Gallbladder Hemorrhage During Orally Administered Edoxaban Therapy

A Case Report

Hideya Itagaki; Suzuki Katuhiko


J Med Case Reports. 2019;13(383) 

In This Article

Abstract and Introduction


Background: Edoxaban is an orally administered anticoagulant treatment that is used in patients with cerebral infarction, venous thrombosis, or other conditions, with a reported incidence of gastrointestinal hemorrhage at approximately 1%. We encountered the rare case of a patient who developed a gallbladder hemorrhage after the administration of edoxaban.

Case presentation: An 86-year-old Japanese woman visited our gastrointestinal department due to the chief complaint of melena lasting for a week. Her medical history included hypertension and embolic cerebral infarction, and she was taking orally administered carvedilol (5 mg/day) and edoxaban (30 mg/day). Her palpebral conjunctiva was pale during a physical examination, indicating the possibility of anemia. Her blood test results confirmed severe anemia with red blood cells at 1.7 × 106/μL and hemoglobin at 4.7 g/dL. An upper gastrointestinal endoscopy revealed bile and fresh blood on the duodenal bulb and in more distal regions; hemobilia was suspected. A computed tomography scan on the ninth hospitalization day confirmed the hemobilia with a gallbladder fundus high-density signal. She was discharged on the 30th day of hospitalization with only fluid therapy and no progression of anemia. Moreover, she underwent a laparoscopic cholecystectomy 1 month after discharge, but the pathologist did not identify false aneurysms or neoplastic lesions. She has not been shown to develop anemia for 5 months after surgery.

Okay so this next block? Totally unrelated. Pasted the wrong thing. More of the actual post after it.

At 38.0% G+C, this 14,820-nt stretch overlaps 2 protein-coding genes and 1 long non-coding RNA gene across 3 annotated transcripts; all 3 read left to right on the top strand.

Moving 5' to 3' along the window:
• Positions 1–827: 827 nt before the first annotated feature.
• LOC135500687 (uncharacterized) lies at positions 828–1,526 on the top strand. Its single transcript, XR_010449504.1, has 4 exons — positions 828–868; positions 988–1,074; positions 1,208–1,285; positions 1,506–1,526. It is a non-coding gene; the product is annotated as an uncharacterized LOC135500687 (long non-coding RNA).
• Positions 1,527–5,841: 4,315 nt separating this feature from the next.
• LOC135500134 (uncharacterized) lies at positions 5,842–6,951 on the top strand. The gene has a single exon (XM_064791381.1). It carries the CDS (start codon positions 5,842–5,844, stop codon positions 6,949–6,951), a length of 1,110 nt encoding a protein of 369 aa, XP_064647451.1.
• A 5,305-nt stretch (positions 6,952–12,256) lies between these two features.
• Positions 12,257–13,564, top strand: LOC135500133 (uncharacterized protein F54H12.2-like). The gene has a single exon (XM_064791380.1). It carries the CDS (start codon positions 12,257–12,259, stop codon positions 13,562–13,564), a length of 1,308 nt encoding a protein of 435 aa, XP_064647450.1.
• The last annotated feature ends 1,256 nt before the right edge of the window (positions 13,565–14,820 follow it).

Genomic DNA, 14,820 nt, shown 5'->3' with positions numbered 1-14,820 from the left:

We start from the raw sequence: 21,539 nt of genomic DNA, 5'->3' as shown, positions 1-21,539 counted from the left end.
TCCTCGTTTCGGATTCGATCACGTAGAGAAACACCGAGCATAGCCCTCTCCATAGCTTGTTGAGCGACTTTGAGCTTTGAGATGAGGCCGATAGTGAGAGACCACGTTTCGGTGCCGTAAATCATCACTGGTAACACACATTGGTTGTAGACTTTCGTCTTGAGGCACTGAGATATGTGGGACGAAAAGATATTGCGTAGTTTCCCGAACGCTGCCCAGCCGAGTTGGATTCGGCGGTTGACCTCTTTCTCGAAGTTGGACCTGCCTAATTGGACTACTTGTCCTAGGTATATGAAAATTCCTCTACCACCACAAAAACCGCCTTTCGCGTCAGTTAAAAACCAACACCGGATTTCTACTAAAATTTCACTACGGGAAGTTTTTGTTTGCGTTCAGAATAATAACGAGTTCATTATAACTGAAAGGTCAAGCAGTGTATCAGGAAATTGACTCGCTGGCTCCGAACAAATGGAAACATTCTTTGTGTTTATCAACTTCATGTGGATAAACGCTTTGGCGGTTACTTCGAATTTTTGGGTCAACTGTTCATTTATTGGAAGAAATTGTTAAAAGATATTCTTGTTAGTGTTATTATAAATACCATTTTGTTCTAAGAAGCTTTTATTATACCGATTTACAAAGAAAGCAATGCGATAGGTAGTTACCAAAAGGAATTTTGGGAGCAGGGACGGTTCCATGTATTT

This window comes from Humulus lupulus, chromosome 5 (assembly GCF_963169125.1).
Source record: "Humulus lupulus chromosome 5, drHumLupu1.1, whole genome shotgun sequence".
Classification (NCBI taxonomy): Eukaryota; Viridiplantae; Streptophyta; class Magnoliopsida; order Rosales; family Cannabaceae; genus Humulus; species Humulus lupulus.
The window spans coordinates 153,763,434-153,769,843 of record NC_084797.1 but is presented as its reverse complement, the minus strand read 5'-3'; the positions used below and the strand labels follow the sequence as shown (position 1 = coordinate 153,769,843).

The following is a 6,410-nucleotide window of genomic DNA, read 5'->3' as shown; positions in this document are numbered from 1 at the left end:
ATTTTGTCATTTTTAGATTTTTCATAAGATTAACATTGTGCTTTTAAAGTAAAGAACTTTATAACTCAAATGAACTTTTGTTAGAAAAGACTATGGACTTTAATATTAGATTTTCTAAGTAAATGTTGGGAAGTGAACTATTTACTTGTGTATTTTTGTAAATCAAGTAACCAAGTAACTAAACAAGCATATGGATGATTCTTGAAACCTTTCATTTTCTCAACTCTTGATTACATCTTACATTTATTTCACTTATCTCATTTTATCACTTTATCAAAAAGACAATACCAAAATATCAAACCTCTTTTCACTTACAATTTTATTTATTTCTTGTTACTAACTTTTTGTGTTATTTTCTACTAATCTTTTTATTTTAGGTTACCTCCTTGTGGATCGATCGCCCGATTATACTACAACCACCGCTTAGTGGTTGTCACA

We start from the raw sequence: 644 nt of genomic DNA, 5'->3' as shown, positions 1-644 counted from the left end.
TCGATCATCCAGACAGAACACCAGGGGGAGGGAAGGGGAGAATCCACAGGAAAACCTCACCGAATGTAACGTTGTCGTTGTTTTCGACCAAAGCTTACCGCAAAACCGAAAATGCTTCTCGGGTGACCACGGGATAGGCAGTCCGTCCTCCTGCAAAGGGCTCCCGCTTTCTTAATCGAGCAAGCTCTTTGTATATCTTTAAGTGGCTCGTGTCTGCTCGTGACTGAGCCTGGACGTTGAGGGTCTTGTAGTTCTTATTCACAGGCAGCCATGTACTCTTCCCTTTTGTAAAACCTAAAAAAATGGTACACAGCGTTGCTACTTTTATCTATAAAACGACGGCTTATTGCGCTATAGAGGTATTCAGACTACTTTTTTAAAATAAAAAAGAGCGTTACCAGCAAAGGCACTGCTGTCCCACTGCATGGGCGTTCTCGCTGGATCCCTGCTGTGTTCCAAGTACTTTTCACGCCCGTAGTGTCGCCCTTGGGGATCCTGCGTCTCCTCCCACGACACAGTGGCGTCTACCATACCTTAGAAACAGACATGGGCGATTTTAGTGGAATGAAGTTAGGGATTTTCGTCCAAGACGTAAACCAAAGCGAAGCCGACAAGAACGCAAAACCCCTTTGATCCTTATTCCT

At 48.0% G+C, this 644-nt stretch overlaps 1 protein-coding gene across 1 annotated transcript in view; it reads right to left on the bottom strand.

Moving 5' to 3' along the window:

Conclusions: Our case suggests that gallbladder hemorrhage needs to be considered a possible complication for patients on direct oral anticoagulants.